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Thai Classical Music Culture
Thai Classical Music Culture (1)
     As the product of a distinctive national culture, Thai classical music has preserved its unique identity stemming from ancient roots. This music is grounded in a folk wisdom accumulated on the basis of a long tradition handed down through generations of Thai artists and musicologists and collected and preserved for succeeding generations. This beautiful art form has been created on the bedrock on a Thai consciousness imbued with song, dance, and music celebrating a vision of life based on living together for centuries.

     Regardless of the culture, musical instruments are divided into three basic categories with four fundamental types of instruments: percussion, wind, and string divided into plucking and strumming instruments. Percussion instruments are considered the oldest (Panya Rungrueang, p. 1). Next, in descending order, are wind, plucking and strumming instruments. In Thai classical music, we find all four types of instruments. These instruments are used in different types of orchestras: Pi Phat Mai Khaeng, Pi Phat Mai Nuam, Krueang Sai Thai, mixed Krueang Sai, Krueang Sai Pi Chawa, and Mahori. At present, Thai classical music combined with international music can be heard as well as pure Thai classical music.

     In view of a paucity of historical evidence, a detailed account of the background and historical evolution of Thai classical music is beyond the reach of historically-oriented musicologists. This may well be because written records were not kept in ancient times. In lieu of writing, continuity was maintained through rote memorization of oral presentations. There is ample evidence that this technique of cultural preservation was used throughout the world. Thus, it was for centuries that the Thai people could have more meaningful lives through having a heritage passed down that would at once instruct and entertain them while preserving historical and cultural continuity.

     According to Montri Tramot (1995, p. 20), the early history of Thai classical music illustrates human happiness in oral and physical forms through the clapping of hands in unison and through shouting at different volumes and pitches. From such primitive beginnings, music became more complex in tandem with greater social and political complexity. However, there is no evidence that can be used to give us concrete and visual ideas of the appearance of the earliest Thai musical instruments. For it is only with the Sukhothai period that we have definite evidence concerning the appearance of earlier Thai musical instruments.

The Sukhothai Period
     Evidence from the King Ramkhamhaeng the Great Stele No. 1 suggests that in the Sukhothai Era, local people entertained themselves by playing music and happily singing.

The Ayutthaya Period
     In the Ayutthaya period, there was constant warfare. This state of affairs hampered the growth of music. Nonetheless, in this period, a new type of orchestra was developed called the Mahori orchestra with the other type of orchestra at this period being the Pi Phat Krueang Ha orchestra.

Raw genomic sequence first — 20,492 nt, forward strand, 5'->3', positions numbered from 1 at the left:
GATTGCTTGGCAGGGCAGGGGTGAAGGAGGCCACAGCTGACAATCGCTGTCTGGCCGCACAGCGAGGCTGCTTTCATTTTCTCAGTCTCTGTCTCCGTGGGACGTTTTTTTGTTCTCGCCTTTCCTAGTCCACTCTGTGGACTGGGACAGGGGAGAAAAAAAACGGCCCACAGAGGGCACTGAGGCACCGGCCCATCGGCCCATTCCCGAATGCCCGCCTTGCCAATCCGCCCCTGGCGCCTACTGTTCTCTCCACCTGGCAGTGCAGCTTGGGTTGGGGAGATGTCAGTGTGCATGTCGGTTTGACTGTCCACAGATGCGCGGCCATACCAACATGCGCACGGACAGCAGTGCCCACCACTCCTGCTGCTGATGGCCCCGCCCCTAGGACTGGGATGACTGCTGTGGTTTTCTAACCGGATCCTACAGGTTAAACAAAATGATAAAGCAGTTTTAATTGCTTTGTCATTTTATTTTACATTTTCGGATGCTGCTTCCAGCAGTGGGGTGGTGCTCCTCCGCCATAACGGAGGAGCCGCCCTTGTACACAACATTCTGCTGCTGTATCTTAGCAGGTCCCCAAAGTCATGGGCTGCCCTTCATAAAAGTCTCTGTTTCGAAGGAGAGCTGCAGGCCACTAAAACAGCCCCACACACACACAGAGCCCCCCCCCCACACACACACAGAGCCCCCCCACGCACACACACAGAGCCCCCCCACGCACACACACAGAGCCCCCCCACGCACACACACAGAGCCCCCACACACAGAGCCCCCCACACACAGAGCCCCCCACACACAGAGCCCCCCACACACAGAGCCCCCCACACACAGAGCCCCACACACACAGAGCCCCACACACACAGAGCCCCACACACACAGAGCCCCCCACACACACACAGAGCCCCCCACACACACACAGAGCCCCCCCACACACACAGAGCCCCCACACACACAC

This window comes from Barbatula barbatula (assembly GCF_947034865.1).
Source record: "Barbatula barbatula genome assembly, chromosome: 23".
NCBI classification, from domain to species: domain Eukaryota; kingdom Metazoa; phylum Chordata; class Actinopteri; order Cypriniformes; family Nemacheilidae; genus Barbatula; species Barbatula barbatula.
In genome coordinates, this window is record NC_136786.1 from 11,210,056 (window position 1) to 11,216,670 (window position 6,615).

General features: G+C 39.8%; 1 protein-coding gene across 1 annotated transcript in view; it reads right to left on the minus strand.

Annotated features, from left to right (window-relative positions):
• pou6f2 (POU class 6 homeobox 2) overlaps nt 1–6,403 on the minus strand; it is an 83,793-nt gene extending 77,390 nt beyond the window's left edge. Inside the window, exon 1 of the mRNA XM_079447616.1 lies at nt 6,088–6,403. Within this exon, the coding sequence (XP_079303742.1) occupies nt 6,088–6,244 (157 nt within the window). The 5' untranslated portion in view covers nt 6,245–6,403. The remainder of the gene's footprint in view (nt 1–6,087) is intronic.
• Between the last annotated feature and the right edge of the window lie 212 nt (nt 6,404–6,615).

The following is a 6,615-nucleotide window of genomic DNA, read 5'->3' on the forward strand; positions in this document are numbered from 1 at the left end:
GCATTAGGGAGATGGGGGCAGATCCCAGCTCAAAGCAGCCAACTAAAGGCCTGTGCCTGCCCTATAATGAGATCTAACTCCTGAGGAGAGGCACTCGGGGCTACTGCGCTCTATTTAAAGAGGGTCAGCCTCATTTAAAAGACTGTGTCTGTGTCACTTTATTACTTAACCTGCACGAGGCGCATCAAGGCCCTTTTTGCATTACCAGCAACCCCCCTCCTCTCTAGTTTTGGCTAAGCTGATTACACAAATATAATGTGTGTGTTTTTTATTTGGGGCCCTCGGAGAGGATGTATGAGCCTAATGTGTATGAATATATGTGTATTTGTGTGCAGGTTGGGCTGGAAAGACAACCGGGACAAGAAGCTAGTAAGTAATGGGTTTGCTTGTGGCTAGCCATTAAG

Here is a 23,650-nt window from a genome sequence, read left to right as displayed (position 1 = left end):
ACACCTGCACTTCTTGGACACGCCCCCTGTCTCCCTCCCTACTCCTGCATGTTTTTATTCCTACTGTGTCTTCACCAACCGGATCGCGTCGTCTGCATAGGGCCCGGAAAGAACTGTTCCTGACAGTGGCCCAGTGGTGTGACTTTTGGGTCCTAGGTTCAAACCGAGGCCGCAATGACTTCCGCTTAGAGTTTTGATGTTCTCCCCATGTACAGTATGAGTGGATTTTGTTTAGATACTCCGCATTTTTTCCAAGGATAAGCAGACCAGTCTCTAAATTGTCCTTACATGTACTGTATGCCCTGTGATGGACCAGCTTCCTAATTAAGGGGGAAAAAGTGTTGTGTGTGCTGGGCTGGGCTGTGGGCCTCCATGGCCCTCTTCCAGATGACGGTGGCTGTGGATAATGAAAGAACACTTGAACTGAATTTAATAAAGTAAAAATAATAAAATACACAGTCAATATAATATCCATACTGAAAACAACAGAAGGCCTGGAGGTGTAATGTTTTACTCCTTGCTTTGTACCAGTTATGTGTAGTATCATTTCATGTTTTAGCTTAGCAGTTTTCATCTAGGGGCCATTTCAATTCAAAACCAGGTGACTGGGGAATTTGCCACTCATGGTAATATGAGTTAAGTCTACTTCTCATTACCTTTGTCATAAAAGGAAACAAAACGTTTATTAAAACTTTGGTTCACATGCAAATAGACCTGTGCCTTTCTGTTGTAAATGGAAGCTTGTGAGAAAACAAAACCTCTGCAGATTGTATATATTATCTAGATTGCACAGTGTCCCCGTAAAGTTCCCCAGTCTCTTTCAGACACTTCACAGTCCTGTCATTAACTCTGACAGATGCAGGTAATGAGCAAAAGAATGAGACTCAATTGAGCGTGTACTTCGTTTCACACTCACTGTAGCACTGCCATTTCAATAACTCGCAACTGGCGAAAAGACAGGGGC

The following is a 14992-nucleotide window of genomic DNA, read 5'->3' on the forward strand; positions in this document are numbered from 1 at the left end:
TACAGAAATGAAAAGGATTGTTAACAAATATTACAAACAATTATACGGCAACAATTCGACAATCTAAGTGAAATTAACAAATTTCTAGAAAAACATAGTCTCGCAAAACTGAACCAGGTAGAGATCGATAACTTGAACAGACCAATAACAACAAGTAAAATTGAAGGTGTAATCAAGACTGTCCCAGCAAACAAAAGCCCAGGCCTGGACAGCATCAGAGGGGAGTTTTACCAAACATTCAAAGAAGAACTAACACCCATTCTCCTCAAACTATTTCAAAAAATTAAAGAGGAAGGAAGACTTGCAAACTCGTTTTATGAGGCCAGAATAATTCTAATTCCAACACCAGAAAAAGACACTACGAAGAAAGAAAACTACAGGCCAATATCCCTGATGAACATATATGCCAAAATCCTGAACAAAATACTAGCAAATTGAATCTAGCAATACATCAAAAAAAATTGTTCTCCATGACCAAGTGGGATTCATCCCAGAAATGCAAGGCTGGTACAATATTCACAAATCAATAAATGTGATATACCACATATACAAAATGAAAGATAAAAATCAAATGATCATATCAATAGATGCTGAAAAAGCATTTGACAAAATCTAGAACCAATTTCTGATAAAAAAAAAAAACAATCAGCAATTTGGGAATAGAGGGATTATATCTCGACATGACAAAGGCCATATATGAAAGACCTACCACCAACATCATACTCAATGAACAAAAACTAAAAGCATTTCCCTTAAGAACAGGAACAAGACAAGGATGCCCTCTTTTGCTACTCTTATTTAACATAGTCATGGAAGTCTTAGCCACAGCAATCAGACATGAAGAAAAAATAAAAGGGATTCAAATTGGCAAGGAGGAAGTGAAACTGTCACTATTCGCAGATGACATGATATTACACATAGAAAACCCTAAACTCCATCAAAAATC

The Thonburi Period
     No changes were made in the music inherited from the Ayutthaya period during the Thonburi period.

The Rattanakosin Period
  • In the reign of King Rama I, two timpani instruments were added to the Pi Phat Krueang Ha orchestra, while the soprano bamboo xylophone instrument was added to the Mahori orchestra.
  • In the reign of King Rama II, Pi Phat was performed together with sepha. A gong circle was added to the Mahori orchestra.
  • In the reign of King Rama III, alto bamboo xylophone and a small gong circle were added, as was flute. The orchestra was then called Pi Phat Krueang Ku.
  • In the reign of King Rama IV, soprano mettalophone and alto bamboo xylophone were added and the orchestra was called Pi Phat Krueang Yai.
  • In the reign of King Rama V, Pi Phat Duek Dum Bun was developed by Somdej Phra Chao Borom Wong Theo Krom Phraya Narisara Nuwatiwong.
  • In the reign of King Rama VI, Thai classical music grew tremendously. The Department of Entertainment was established. The Department of the Royal Mask Dance Drama, the Department of the Royal Pinphat, and the Division of Royal Foreign Stringed Instruments were additionally established. The Department of Craftsmen was also established for the purposes of developing and maintaining traditional arts and crafts.
  • In the reign of King Rama VII, the king was deeply engrossed in Thai classical music. He composed three songs: Ratri Pradap Dao, Khamer La Or Ong, and the Kluen Krathop Fang Overture.

     After the change in the form of government in 1932, Thai classical music deteriorated up until after the Second World War. Since then it has revived and gradually grown. In the current reign, the king is very talented in foreign music. He has composed many songs. However, His Majesty is also very much interested in Thai classical music. His Majesty donated funds for the publishing of Thai songs with international notes which have been put on sale and have become very popular. Thai classical music is usually performed for His Majesty’s private entertainment or for visitors.
ภาพเครื่องดนตรี
ระนาดเอก soprano bamboo xylophone
ระนาดทุ้ม alto bamboo xylophone
ฆ้องวงใหญ่ large gong circle
ฆ้องวงเล็ก small gong circle
จะเข้ zither
ซอด้วง three-stringed fiddle
ซออู้ soprano fiddle
ขิม dulcimer
ขลุ่ย flute
ฉิ่ง small cymbals
ฉาบใหญ่ large cymbals
กรับพวง noise maker composed of a set of wooden slats
กรับไม้ wood blocks for the Sepha Chant
กลองสองหน้า two-sided drum
กลองแขก Indian drum
ตะโพน two-sided drum with stand
กลองทัด timpani
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